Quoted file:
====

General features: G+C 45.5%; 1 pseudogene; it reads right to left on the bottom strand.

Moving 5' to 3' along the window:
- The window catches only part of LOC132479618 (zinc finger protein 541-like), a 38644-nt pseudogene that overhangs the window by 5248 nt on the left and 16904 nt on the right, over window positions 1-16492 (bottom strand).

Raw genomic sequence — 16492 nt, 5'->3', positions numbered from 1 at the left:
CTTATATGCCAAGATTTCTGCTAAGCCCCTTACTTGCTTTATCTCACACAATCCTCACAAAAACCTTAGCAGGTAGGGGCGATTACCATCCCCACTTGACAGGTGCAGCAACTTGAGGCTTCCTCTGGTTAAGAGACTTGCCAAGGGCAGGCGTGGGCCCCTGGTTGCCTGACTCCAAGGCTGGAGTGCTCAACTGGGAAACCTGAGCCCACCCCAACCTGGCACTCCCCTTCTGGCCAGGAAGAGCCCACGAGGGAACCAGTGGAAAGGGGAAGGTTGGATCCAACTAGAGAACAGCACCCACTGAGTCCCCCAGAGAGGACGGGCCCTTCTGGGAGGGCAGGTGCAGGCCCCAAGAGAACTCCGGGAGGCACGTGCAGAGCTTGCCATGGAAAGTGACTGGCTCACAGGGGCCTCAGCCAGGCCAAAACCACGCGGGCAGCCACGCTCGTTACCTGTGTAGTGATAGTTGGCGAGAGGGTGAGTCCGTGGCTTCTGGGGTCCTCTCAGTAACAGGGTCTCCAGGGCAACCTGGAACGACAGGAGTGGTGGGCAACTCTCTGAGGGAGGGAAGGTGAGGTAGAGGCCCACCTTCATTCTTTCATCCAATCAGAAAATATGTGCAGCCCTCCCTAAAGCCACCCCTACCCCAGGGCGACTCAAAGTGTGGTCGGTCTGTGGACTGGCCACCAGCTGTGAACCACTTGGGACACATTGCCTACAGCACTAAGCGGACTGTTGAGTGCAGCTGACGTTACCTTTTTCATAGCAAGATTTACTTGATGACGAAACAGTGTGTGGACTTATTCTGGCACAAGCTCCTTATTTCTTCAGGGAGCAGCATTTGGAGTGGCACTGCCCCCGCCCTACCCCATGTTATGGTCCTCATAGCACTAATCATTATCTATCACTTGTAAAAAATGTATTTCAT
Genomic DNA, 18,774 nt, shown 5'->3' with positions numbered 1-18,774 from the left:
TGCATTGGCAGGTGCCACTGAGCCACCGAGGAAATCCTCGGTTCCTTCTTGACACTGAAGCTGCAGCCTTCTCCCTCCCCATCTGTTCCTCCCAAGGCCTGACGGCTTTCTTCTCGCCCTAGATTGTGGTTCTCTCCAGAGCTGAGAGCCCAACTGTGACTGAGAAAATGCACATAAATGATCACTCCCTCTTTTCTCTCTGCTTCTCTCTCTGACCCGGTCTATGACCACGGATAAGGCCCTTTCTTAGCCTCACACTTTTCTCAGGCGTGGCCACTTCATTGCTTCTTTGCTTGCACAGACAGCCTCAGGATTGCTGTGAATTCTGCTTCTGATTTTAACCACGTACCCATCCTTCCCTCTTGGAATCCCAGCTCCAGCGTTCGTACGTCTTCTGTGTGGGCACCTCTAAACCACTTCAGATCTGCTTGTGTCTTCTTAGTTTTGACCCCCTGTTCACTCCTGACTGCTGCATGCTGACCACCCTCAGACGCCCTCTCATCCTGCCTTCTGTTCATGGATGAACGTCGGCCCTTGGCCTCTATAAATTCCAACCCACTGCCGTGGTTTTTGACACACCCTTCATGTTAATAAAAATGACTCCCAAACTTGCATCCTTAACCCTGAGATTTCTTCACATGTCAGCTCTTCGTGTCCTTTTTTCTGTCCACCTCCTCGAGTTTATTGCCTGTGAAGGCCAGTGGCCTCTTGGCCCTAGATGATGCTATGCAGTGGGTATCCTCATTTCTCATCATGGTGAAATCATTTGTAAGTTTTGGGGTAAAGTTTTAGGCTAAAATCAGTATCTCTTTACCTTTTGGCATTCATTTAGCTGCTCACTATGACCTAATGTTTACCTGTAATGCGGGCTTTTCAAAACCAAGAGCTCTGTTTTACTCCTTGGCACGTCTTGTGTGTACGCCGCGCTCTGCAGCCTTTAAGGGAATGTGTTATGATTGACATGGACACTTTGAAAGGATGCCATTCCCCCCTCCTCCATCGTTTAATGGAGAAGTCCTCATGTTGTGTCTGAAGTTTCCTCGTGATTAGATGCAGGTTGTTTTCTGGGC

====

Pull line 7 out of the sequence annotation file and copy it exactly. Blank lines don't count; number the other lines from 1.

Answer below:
TGCATTGGCAGGTGCCACTGAGCCACCGAGGAAATCCTCGGTTCCTTCTTGACACTGAAGCTGCAGCCTTCTCCCTCCCCATCTGTTCCTCCCAAGGCCTGACGGCTTTCTTCTCGCCCTAGATTGTGGTTCTCTCCAGAGCTGAGAGCCCAACTGTGACTGAGAAAATGCACATAAATGATCACTCCCTCTTTTCTCTCTGCTTCTCTCTCTGACCCGGTCTATGACCACGGATAAGGCCCTTTCTTAGCCTCACACTTTTCTCAGGCGTGGCCACTTCATTGCTTCTTTGCTTGCACAGACAGCCTCAGGATTGCTGTGAATTCTGCTTCTGATTTTAACCACGTACCCATCCTTCCCTCTTGGAATCCCAGCTCCAGCGTTCGTACGTCTTCTGTGTGGGCACCTCTAAACCACTTCAGATCTGCTTGTGTCTTCTTAGTTTTGACCCCCTGTTCACTCCTGACTGCTGCATGCTGACCACCCTCAGACGCCCTCTCATCCTGCCTTCTGTTCATGGATGAACGTCGGCCCTTGGCCTCTATAAATTCCAACCCACTGCCGTGGTTTTTGACACACCCTTCATGTTAATAAAAATGACTCCCAAACTTGCATCCTTAACCCTGAGATTTCTTCACATGTCAGCTCTTCGTGTCCTTTTTTCTGTCCACCTCCTCGAGTTTATTGCCTGTGAAGGCCAGTGGCCTCTTGGCCCTAGATGATGCTATGCAGTGGGTATCCTCATTTCTCATCATGGTGAAATCATTTGTAAGTTTTGGGGTAAAGTTTTAGGCTAAAATCAGTATCTCTTTACCTTTTGGCATTCATTTAGCTGCTCACTATGACCTAATGTTTACCTGTAATGCGGGCTTTTCAAAACCAAGAGCTCTGTTTTACTCCTTGGCACGTCTTGTGTGTACGCCGCGCTCTGCAGCCTTTAAGGGAATGTGTTATGATTGACATGGACACTTTGAAAGGATGCCATTCCCCCCTCCTCCATCGTTTAATGGAGAAGTCCTCATGTTGTGTCTGAAGTTTCCTCGTGATTAGATGCAGGTTGTTTTCTGGGC